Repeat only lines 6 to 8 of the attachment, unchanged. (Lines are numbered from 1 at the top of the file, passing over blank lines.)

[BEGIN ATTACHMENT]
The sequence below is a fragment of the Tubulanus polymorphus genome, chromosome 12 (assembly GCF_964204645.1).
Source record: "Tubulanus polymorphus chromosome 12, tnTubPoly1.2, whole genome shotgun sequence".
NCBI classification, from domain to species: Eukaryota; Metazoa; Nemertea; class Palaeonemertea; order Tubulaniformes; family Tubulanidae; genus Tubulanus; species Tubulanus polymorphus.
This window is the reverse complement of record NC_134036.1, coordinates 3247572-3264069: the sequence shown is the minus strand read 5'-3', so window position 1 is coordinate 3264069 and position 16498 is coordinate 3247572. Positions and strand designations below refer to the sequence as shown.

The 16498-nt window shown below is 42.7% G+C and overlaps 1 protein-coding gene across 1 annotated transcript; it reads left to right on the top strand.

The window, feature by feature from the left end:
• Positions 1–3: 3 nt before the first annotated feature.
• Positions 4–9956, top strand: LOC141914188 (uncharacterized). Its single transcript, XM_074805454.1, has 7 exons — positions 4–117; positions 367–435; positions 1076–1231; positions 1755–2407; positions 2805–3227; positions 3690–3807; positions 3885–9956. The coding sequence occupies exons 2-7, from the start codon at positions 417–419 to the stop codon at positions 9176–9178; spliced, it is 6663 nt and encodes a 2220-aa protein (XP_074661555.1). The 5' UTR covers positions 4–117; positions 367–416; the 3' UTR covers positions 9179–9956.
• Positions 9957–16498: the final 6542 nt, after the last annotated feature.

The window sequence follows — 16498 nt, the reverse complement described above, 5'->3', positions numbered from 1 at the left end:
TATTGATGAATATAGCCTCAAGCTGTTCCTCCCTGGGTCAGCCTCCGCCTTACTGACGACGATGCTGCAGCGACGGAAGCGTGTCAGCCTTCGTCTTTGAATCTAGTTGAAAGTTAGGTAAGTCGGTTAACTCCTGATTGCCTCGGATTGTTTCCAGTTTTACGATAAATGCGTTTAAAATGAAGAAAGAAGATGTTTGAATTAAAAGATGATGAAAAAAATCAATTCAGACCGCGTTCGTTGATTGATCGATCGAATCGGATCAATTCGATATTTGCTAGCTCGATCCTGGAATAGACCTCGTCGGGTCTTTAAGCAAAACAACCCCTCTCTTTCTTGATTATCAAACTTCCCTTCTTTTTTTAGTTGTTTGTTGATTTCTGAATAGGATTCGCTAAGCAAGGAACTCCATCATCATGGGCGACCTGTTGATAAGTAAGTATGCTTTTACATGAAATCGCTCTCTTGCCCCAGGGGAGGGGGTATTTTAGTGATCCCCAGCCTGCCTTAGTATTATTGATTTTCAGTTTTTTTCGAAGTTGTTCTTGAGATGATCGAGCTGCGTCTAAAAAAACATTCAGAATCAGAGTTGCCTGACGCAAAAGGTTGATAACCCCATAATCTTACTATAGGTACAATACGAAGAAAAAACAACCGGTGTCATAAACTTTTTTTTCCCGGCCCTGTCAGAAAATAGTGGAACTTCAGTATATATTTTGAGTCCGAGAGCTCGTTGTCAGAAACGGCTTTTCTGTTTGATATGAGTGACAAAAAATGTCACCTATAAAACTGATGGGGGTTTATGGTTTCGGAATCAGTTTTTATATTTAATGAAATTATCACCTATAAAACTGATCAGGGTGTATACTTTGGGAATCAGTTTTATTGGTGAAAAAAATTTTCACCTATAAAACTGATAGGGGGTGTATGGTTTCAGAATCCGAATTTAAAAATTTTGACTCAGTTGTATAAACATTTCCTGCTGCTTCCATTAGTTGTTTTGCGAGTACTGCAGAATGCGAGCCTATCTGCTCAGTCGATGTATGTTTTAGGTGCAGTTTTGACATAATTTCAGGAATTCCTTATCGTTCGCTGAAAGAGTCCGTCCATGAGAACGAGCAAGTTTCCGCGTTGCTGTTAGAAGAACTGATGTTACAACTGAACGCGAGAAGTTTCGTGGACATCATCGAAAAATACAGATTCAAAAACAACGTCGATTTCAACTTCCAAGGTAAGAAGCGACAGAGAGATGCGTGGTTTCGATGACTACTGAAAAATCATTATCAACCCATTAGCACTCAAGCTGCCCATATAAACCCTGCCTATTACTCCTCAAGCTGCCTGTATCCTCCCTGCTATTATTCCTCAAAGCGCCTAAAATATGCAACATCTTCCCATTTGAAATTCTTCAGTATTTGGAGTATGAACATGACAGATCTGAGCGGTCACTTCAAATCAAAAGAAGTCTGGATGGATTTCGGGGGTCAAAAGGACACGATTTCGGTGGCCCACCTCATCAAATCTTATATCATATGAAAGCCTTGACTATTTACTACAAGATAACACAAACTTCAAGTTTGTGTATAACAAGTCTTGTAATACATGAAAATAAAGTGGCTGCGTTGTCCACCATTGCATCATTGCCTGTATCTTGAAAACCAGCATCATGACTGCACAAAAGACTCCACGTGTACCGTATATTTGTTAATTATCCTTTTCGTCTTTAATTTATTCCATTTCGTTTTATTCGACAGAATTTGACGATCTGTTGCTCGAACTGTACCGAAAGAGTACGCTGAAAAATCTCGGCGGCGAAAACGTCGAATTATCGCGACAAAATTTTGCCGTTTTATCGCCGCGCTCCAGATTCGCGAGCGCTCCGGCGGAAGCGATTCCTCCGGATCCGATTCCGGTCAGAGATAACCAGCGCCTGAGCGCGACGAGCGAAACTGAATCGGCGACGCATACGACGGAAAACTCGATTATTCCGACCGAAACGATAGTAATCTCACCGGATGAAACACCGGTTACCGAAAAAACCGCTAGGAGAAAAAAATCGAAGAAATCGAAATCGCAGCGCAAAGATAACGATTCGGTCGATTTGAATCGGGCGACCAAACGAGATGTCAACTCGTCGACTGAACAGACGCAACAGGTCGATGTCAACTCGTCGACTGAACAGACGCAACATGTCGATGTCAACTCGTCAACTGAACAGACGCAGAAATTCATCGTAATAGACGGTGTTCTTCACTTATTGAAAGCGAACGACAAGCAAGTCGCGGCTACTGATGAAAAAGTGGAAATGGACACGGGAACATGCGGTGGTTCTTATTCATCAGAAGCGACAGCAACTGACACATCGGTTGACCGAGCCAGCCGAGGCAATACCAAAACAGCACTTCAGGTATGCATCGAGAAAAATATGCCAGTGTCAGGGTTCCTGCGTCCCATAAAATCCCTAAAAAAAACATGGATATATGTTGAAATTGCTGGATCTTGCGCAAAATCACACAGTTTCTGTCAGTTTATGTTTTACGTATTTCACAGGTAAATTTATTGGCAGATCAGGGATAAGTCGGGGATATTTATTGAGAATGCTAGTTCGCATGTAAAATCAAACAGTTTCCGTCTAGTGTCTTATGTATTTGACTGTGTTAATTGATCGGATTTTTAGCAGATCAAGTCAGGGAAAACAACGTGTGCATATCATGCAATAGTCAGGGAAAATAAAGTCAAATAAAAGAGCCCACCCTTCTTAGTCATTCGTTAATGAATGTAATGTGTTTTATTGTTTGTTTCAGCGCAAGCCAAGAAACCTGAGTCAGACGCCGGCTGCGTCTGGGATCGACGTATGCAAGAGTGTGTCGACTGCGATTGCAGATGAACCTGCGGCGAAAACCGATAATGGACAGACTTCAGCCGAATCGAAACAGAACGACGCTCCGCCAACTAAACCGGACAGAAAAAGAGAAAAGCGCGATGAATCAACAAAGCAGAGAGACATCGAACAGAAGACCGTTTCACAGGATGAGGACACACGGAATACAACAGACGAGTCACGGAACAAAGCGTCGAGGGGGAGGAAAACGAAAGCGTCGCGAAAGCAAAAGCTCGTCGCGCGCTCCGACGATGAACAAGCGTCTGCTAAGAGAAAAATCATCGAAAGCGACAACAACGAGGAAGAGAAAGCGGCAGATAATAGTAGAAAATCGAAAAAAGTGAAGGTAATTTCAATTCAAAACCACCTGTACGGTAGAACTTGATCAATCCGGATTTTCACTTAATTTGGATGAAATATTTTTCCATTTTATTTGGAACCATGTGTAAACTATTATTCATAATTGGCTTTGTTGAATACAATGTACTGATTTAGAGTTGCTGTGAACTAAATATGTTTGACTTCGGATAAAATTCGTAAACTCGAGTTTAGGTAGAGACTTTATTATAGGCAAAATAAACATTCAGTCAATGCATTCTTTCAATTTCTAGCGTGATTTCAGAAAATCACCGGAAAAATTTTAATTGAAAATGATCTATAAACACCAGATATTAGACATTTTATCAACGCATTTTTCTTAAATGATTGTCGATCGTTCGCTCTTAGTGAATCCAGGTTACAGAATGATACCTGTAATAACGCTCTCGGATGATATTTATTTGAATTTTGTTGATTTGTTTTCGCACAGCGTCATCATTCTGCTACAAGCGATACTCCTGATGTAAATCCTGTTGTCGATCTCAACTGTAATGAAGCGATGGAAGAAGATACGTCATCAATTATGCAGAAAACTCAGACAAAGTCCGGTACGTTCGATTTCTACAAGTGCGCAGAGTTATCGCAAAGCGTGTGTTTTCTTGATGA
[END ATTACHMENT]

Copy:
The window, feature by feature from the left end:
• Positions 1–3: 3 nt before the first annotated feature.
• Positions 4–9956, top strand: LOC141914188 (uncharacterized). Its single transcript, XM_074805454.1, has 7 exons — positions 4–117; positions 367–435; positions 1076–1231; positions 1755–2407; positions 2805–3227; positions 3690–3807; positions 3885–9956. The coding sequence occupies exons 2-7, from the start codon at positions 417–419 to the stop codon at positions 9176–9178; spliced, it is 6663 nt and encodes a 2220-aa protein (XP_074661555.1). The 5' UTR covers positions 4–117; positions 367–416; the 3' UTR covers positions 9179–9956.